During 1975 and the first half of 1976 all of the then current members of Yes took some time off from the group and created and released solo records. Alan White's contribution, "Ramshackled" was originally released on Atlantic records in April of 1976. Sounding the least like Yes of all the solo works this is still a remarkably strong release that withstands the test of time quite well. Yes listeners that don't have an ear for more "ethnic" vocals and rhythms might want to pass this release by though. This is not a "drum" record and Alan makes the wise choice of going for musical content rather that showing off his significant skills as a drummer on these sessions. This is essentially a Kenny Craddock (keys), Pete Kirtley (guitar) and Colin Gibson (bass) band (all the tunes are composed by combinations of the three) with Alan co-producing, co-engineering and most importantly, playing drums. This release is "ethnic" in a way that Yes never has been with tunes like "Ooooh Baby" leaning toward "soul-jazz" and "One Way Rag" getting very funky and containing some great backing vocals by Madeline Bell with others. Alan is surprisingly swinging on these (not something we get to hear with Yes much). With Colin Gibson on bass, Alan sets up grooves that are very infectious. "Avakak" is a fusion type instrumental and is at its strongest when it is exploring some of the interesting rhythms it has. A beautiful ballad, "Song of Innocence" that uses William Blake's text closed side one of the original LP and features Jon Anderson doing a lovely vocal and also has Steve Howe doing his spacey lap steel slide guitar texturing back in the mix. This is the only slightly sounding Yes type piece on the disc. The "soul-jazz-vamp" feel continues with "Giddy" featuring a strong vocal performance by Alan Marshall complete with string section. Next we head to the Caribbean for "Silly Woman". This is a fun piece that features some steel drums for great effect. Think white sand beach in Jamaica with booze, dancing and a grass roof hut bar. "Marching into a Bottle" is the second of the two instrumentals here. This one is a feature for nylon string guitar and flute in a slightly classical folk vein. This is an effective composition and arrangement and is a nice relief from the other types of pieces here. Oboe, clarinet and bassoon are also heard here but go un-credited. "Everybody" is another urban vamp type piece with some steel drums, horn section and backward guitar solo. Probably the weakest piece here but it is also the shortest. The set closes with "Darkness (Part 1, 2 and 3)". This starts off as a sort of progressive rock tune but then evolves into a "jazz" vocal ballad complete with string section and some beautiful melancholic trumpet from Henry Lowther.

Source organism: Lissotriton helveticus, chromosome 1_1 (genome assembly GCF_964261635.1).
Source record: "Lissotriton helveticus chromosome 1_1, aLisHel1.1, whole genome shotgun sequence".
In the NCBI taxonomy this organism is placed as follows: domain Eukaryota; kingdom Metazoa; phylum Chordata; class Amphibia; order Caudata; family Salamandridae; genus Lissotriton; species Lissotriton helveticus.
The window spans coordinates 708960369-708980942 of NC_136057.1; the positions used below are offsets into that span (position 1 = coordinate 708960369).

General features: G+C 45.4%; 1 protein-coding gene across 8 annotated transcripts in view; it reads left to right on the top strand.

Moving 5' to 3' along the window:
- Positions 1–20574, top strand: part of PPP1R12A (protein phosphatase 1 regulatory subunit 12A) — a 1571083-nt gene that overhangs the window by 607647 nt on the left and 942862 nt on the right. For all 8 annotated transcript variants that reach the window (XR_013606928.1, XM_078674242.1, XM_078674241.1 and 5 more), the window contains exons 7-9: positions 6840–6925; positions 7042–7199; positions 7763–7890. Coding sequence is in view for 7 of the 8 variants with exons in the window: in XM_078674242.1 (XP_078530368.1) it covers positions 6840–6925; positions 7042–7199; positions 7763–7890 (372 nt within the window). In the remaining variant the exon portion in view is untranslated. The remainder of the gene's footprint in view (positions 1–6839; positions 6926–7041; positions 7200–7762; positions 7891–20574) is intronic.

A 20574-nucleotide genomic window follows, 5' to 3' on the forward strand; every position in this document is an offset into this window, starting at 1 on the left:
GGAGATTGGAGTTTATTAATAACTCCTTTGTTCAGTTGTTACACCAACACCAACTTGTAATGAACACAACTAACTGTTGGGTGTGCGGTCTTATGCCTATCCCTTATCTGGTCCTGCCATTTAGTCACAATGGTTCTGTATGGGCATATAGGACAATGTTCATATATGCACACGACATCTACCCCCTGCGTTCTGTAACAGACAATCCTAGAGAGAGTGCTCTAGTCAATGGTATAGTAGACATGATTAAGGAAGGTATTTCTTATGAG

The Wounded Bird CD release (WOU 8167) sounds quite good and is an improvement over my LP from 1976 so I'm happy I decided to get it. I figured the CD would be a hack remaster but I was surprised by how good it sounds. Perhaps they had access to a good quality master to transfer from. The CD packaging is missing the color handwritten lyric insert that the original record had with it (it would be un-readable in CD size) as well as the artwork on the label of the LP which was a variation on the sleeve painting by Henry Hodgson which happily is included in the CD insert. Of course everything is smaller and the info and photos of the musicians are so small you can't really see much. This is a minor issue that is unfortunately par for the course of the CD format. Recommended for those wanting an upgrade on their LP or for Yes fans that might want to explore some different sounds or for anyone that likes good music regardless of genre.